1.  Migrate the VM from one host to another offline (VM will be shutdown).
  2. Replicating the virtual machine with VMware vSphere Replication 6.5.
  3. Replicating the virtual machine with Veeam Backup & Replication without Bitlooker enabled.
  4. Replicating the virtual machine with Veeam Bitlooker enabled.

The thesis, or point to prove, is that test 1-3 will have no or little impact on the size of the vmdk file however – magic will happen on test 4. So lets perform the tests and find out for real!

Test 1:

VM moved to another host while offline and now let’s explore what can be seen using different methods.

Inside the VM:

From the host:

So no change in vmdk file size as expected.

Test 2:

The virtual machine will be replicated to another host using VMware vSphere Replication 6.5.

VMware vSphere has been configured using the following settings:

Not alot of settings, in fact, the above settings will have no impact on the vmdk size. They will only have control how the snapshot on the VM will be generated (crash consistent vs consistent backup) and the impact the replication job will have on the network.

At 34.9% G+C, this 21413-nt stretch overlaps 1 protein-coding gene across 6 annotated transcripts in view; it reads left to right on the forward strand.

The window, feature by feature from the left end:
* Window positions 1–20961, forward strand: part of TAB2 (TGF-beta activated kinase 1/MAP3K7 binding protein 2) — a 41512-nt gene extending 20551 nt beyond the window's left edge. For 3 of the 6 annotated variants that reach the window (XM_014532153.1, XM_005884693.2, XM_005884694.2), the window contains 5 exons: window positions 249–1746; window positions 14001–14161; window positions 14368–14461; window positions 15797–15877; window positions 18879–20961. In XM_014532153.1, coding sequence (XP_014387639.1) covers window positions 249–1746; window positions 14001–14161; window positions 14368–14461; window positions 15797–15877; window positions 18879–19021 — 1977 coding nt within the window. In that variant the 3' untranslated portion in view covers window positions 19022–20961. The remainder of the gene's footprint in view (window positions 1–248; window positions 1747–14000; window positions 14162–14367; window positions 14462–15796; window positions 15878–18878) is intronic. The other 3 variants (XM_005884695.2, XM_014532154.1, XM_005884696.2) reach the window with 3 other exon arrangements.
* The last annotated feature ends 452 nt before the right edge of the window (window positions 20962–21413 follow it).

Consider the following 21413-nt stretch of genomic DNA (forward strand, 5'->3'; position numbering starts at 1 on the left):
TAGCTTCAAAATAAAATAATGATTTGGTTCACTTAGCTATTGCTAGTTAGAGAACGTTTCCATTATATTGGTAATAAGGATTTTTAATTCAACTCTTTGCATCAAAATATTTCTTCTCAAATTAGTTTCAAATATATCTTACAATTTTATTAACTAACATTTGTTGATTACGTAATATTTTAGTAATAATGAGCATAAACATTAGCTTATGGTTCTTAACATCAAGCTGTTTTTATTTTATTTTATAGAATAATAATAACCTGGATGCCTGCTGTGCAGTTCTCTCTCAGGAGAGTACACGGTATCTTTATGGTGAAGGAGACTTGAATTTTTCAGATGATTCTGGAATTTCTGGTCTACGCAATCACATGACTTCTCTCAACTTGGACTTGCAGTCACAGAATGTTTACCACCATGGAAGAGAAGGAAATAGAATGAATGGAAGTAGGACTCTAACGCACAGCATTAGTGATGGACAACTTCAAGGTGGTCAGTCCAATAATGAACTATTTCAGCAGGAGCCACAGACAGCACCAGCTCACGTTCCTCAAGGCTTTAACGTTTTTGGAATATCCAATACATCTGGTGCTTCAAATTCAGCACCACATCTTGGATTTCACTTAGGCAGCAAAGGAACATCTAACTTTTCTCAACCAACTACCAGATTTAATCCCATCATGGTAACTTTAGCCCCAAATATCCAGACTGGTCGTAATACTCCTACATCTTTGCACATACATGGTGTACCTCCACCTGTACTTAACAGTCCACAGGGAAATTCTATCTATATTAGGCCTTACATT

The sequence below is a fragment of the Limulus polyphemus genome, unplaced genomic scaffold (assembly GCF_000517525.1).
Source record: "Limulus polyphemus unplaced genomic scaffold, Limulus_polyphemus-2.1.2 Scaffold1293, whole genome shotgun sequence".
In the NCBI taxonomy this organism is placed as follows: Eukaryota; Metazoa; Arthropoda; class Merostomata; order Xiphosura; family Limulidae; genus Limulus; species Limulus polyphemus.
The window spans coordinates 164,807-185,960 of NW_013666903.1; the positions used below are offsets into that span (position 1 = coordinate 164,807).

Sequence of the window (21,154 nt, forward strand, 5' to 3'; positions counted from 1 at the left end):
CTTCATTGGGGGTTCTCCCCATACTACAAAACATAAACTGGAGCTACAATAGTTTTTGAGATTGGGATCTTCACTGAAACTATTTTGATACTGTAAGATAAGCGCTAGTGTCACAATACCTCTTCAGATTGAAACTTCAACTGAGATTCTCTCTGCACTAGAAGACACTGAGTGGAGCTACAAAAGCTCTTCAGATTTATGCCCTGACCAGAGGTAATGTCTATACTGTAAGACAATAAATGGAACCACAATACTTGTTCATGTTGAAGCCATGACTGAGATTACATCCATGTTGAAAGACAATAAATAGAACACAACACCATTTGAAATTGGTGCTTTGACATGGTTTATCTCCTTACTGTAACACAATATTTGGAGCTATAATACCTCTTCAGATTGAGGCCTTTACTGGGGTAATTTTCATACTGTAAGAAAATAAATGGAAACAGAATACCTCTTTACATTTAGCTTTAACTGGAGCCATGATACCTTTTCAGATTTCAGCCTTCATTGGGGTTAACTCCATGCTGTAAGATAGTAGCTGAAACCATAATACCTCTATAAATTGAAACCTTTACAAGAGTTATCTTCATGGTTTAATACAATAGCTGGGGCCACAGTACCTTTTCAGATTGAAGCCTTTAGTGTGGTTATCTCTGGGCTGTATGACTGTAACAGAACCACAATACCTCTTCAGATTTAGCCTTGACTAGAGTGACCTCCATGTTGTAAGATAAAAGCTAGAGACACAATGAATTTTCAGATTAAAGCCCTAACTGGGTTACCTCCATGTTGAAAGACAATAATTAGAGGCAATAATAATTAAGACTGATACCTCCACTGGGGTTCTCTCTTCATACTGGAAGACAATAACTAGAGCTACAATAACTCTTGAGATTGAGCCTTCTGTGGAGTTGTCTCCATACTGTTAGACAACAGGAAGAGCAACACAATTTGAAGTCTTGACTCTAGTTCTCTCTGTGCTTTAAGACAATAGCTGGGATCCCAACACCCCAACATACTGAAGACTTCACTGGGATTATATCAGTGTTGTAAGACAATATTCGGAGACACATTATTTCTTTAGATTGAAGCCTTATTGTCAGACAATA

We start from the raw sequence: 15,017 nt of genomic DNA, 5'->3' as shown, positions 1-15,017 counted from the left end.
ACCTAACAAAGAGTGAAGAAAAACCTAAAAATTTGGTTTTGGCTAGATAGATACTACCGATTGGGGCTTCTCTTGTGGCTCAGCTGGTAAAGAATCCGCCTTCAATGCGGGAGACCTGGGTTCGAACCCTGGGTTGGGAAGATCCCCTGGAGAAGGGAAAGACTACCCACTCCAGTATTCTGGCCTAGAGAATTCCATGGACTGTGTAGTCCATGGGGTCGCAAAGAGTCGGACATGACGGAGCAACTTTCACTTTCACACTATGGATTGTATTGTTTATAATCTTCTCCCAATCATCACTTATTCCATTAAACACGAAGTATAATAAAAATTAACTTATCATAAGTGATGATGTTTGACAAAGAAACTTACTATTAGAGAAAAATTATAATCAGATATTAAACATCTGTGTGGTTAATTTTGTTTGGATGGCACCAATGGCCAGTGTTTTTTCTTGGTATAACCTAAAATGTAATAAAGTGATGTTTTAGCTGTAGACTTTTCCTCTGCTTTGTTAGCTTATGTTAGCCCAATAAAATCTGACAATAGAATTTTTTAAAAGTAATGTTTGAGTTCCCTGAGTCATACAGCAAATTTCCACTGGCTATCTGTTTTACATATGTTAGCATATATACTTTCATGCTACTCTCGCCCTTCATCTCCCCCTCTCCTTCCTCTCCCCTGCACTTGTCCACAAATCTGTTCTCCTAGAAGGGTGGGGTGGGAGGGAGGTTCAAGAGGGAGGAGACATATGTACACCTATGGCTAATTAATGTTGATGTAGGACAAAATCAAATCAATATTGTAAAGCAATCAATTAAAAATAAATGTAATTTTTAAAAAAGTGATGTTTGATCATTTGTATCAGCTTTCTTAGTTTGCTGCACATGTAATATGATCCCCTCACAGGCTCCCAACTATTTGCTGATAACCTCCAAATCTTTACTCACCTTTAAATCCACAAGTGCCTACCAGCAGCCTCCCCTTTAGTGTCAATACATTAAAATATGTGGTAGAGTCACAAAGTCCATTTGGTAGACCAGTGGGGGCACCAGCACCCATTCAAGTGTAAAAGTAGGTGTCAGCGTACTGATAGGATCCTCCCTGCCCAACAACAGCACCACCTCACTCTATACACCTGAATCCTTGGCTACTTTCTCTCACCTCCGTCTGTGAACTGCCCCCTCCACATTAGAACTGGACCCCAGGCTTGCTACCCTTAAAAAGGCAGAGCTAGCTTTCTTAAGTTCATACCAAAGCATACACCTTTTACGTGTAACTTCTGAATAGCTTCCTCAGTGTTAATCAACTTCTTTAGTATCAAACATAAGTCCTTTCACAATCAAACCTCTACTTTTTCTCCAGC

Inside the VM:

From the host:

Since ‘ls’ doesn’t show the actual size on a thin disk, disk usage ‘du’ is used instead:

So no change in vmdk file size as expected.

Test 3:

The virtual machine is replicated to another host using Veeam Backup & Replication v9.5.

Replication from a Veeam perspective has been set up, to make a fair comparison to the VMware replication test (test 2), the Veeam job will not use exclude swap file blocks:

Processed and read data in the picture below tells us that Veeam doesn’t know the difference between blocks in use and blocks marked as deleted (the same applies for almost all backup vendors):

Inside the VM:

From the host:

And using ‘du’:

So no change in vmdk file size as expected.

 

Test 4:

Know time for the fun stuff. The virtual machine will be replicated to another host using Veeam Backup & Replication v9.5. We will use both space saving techniques we can enable on the job (with application-aware processing we can also exclude specific files, folders, file extensions but we’re not using that feature in this test)